Because we’re passionate woodworkers who care deeply about the quality of the tools we work with, we have a tendency to recommend that even the most budget-conscious buyer spend a little more to get something high-quality. However, we know that some DIYers might have the ambition to take their woodworking to the next level with a table saw, but might not necessarily have the funds.
Each one has different power, capabilities, mobility and price points as well. If you’re not sure which type you need, we have outline some specifics on each below that will help you choose. When you begin the search for your table saw, you will need to know the answers to a few questions that will narrow down the choices for you and make choosing much easier.
Their 15-amp, 120-volt motors cut with greater ease than a circ saw, although they can bog down if fed thick hardwood too quickly. The cabinets are typically plastic, with cast-aluminum tops and extruded-aluminum fences. In these models, the motors are supported by trunnions mounted to the underside of the table. The resulting vibration reduces accuracy. These trunnions are usually made of lightweight steel or aluminum, which are susceptible to wear. And because these saws are small, cutting full-size sheets of plywood or MDF isn't a good idea unless the sheet is supported by a table extension.
The larger the motor, the higher the voltage as well, usually 240V. In some cases, you may be lucky and have a garage or workshop that’s wired for 240V, so that is why it’s very important that you check this prior to getting the table saw. In terms of the material thickness it can handle, it’s a minimum of three inches. One thing to bear in mind is that safety is an essential consideration with these saws and that’s because the powerful motors are prone to higher kickback.
The machine has a more conventional rip fence/rail arrangement. The right half of the rail assembly folds out so the saw can achieve its full 30″ of rip capacity — wider than any other model here — but the fence would not slide smoothly over the rails without catching on the hinge joint. While the rip fence did maintain its locked settings, it lacks the heft and build quality of the competition.
The integrated blade carries an electrical signal. Once it comes in contact with human skin, the signal changes because of the skin’s conductivity and the blade immediately stop. Although some people don’t like the process of resetting the blade, it’s quite easy, and it takes only a couple of minutes. If you think about it, it’s better to hassle by resetting the blade for five or six minutes instead of losing a few fingers.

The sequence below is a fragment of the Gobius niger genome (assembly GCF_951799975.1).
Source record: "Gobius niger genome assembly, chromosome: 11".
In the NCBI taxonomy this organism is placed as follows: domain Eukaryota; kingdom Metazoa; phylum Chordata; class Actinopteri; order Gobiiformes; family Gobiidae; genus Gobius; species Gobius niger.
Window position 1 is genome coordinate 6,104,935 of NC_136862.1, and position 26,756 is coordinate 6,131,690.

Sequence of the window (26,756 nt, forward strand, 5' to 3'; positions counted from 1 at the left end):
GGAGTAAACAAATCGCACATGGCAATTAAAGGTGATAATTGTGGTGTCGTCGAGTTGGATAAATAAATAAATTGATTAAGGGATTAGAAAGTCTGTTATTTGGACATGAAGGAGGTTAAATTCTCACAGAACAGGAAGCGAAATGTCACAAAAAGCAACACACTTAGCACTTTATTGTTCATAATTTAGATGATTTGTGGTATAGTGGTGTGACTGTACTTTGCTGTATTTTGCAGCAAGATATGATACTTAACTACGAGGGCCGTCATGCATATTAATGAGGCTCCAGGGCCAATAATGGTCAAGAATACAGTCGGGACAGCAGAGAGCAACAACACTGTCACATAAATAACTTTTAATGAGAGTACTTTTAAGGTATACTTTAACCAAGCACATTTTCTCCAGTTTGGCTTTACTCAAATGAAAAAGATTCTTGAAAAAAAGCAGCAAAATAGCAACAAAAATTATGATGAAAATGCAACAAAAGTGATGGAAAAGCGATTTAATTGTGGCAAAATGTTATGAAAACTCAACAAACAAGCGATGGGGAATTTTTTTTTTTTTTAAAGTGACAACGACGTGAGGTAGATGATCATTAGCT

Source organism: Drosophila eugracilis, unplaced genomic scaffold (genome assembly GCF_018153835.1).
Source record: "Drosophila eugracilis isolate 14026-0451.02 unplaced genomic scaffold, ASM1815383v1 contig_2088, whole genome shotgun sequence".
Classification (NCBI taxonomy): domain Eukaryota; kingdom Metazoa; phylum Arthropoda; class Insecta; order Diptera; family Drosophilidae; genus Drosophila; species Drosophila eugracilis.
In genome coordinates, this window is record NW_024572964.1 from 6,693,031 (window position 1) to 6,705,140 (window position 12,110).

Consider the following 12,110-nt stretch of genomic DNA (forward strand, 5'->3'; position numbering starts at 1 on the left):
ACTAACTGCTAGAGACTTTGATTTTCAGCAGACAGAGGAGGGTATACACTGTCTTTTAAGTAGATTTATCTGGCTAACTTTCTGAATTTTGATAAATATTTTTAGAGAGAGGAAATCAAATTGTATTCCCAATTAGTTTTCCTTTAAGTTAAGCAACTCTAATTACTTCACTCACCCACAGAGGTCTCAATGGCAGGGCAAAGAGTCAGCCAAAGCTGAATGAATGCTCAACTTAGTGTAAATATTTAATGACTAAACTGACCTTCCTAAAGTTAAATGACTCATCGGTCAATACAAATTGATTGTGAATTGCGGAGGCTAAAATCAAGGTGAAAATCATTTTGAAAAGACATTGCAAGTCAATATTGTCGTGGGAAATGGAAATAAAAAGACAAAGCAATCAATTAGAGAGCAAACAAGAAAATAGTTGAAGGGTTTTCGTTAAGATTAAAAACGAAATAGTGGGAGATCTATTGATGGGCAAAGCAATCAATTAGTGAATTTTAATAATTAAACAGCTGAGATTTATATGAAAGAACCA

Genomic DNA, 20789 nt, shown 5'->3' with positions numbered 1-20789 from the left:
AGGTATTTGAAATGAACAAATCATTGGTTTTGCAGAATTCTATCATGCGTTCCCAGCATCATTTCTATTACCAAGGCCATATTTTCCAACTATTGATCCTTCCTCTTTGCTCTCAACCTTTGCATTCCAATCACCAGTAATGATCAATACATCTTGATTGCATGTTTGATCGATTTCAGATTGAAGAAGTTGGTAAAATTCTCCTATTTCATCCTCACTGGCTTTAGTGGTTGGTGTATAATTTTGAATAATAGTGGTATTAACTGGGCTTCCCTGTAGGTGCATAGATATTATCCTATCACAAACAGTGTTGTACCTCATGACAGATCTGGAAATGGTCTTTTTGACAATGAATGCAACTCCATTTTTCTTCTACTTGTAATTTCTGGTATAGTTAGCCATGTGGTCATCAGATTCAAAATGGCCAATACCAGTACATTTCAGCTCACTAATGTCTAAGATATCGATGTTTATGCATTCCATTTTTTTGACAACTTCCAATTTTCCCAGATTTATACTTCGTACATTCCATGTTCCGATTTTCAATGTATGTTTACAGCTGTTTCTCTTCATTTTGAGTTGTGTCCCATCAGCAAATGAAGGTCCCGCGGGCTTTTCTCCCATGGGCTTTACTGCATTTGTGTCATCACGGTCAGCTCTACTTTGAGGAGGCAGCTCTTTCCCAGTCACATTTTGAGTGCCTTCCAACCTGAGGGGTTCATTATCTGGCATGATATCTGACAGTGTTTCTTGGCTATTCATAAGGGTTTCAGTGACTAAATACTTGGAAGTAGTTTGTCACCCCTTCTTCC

One of the things we looked at was the ease of assembly out of the box. We had the same person assemble each of the saws and timed the assembly to see if there are any significant differences between the models. The assembly time for the saws ranged from 21 minutes to 48 minutes. While some stands required more than twice the time, we felt the assembly time was not a significant enough factor to change someone’s mind on which saw to purchase.
As for extensions, I have added the TS1002 and TS1003 outfeeds (rear and left side respectively) – They do a great job supporting the workpieces without making the saw the least bit tippy. For my use, I don’t get much use from the left side support, but the rear outfeed is great. Much nicer than setting up an outfeed stand and trying to dial it in.
Richard Romanski of Popular Mechanics names his five favorites among 15-amp portable table saws. A slideshow outlines what he likes best about each saw, as well as any downsides. Although it's clear that Romanski has tested these saws hands-on, he doesn't go into any details about his testing methods or name the other saws that didn't make the cut.

If you’re a professional woodworker, you should expect a standard hookup on any saw. However, you’ll find that no portable table saw does a perfect job collecting sawdust. Since these aren’t enclosed tools like a cabinet saw, there are lots of ways for dust to find its way to your floor and spray around your shop. You’ll want to look for the most enclosed, effective design possible, and pair it with a vacuum system that’s got some heft.


We took all of the data from the RPM and AMP measurements and added them to come up with the final performance rankings. For each saw we added up the total percentage decrease in RPM’s (for each material type) and added that to the total percentage increase in AMP’s (for each material type). This gives us a relative comparison of each saw over all 6 sets of data.
The integrated blade carries an electrical signal. Once it comes in contact with human skin, the signal changes because of the skin’s conductivity and the blade immediately stop. Although some people don’t like the process of resetting the blade, it’s quite easy, and it takes only a couple of minutes. If you think about it, it’s better to hassle by resetting the blade for five or six minutes instead of losing a few fingers.
It’s compact. This one is just over two feet in either direction, and just under 14 inches high. It’s easy to fit in the back of a truck, or even on the passenger seat next to you on the way to your jobsite. It’s light, too. Buyers loved how easy this one was to carry around, especially home DIYers who had to set up and take down their units frequently.

Like the last SawStop table saw that we looked at, this one is quite heavy and provides the stability that you need when working with plywood or any other type of wood. You can use the foot pedal on the bottom to operate the saw, but you’ll also find four wheels on the bottom of the cabinet. All four of those wheels swivel in a 360-degree direction to help you move the cabinet to any location.

Hybrid table saws are the latest thing on the market these days. They’re in between contractor and cabinet table saws in terms of price, power, and precision. These have either half-cabinets or cutaway stands like a contractor saw, but with the super-powerful motor and improved stability of a cabinet unit. They’re heavy, so you should be prepared to use them on a wheeled lift, but they can be transported fairly easily if you have helpers.
Lack of mobility is the cabinet saws major drawback. Some cabinet saws need proper electrical wiring set up and often weigh a huge amount because of cast iron table tops and full cabinet like stands. But if your setting up a new wood shop or have a work space or wood shop of your own then there is no better investment you can make other than purchasing a cabinet table saw.